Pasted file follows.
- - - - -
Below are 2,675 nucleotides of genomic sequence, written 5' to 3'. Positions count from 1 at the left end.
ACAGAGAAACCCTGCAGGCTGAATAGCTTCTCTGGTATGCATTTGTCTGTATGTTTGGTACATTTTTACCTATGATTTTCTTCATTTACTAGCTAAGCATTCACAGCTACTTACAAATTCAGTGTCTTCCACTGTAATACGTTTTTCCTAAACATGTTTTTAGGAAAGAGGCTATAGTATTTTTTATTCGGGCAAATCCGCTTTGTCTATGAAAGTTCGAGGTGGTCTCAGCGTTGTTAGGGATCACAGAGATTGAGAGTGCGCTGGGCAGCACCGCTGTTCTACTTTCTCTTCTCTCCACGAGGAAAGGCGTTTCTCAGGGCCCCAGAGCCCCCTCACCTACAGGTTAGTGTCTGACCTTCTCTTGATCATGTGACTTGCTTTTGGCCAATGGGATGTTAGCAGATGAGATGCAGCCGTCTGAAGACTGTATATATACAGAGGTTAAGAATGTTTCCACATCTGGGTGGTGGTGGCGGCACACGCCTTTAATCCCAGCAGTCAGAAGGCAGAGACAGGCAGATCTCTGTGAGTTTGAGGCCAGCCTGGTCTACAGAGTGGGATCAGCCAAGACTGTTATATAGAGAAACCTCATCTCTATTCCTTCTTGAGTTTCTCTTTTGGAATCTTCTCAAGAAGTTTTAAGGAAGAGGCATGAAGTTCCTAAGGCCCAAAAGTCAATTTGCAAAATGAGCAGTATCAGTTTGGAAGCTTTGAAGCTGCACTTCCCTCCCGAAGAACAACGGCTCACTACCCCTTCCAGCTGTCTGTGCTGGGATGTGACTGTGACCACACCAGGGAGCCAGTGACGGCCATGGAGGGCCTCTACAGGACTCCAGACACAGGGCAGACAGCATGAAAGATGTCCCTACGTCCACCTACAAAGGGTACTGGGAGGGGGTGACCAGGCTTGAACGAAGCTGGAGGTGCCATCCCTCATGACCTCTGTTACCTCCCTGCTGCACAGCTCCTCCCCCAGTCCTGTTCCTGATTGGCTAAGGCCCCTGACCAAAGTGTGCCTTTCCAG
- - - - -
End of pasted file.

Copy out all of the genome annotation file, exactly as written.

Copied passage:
Below are 2,675 nucleotides of genomic sequence, written 5' to 3'. Positions count from 1 at the left end.
ACAGAGAAACCCTGCAGGCTGAATAGCTTCTCTGGTATGCATTTGTCTGTATGTTTGGTACATTTTTACCTATGATTTTCTTCATTTACTAGCTAAGCATTCACAGCTACTTACAAATTCAGTGTCTTCCACTGTAATACGTTTTTCCTAAACATGTTTTTAGGAAAGAGGCTATAGTATTTTTTATTCGGGCAAATCCGCTTTGTCTATGAAAGTTCGAGGTGGTCTCAGCGTTGTTAGGGATCACAGAGATTGAGAGTGCGCTGGGCAGCACCGCTGTTCTACTTTCTCTTCTCTCCACGAGGAAAGGCGTTTCTCAGGGCCCCAGAGCCCCCTCACCTACAGGTTAGTGTCTGACCTTCTCTTGATCATGTGACTTGCTTTTGGCCAATGGGATGTTAGCAGATGAGATGCAGCCGTCTGAAGACTGTATATATACAGAGGTTAAGAATGTTTCCACATCTGGGTGGTGGTGGCGGCACACGCCTTTAATCCCAGCAGTCAGAAGGCAGAGACAGGCAGATCTCTGTGAGTTTGAGGCCAGCCTGGTCTACAGAGTGGGATCAGCCAAGACTGTTATATAGAGAAACCTCATCTCTATTCCTTCTTGAGTTTCTCTTTTGGAATCTTCTCAAGAAGTTTTAAGGAAGAGGCATGAAGTTCCTAAGGCCCAAAAGTCAATTTGCAAAATGAGCAGTATCAGTTTGGAAGCTTTGAAGCTGCACTTCCCTCCCGAAGAACAACGGCTCACTACCCCTTCCAGCTGTCTGTGCTGGGATGTGACTGTGACCACACCAGGGAGCCAGTGACGGCCATGGAGGGCCTCTACAGGACTCCAGACACAGGGCAGACAGCATGAAAGATGTCCCTACGTCCACCTACAAAGGGTACTGGGAGGGGGTGACCAGGCTTGAACGAAGCTGGAGGTGCCATCCCTCATGACCTCTGTTACCTCCCTGCTGCACAGCTCCTCCCCCAGTCCTGTTCCTGATTGGCTAAGGCCCCTGACCAAAGTGTGCCTTTCCAG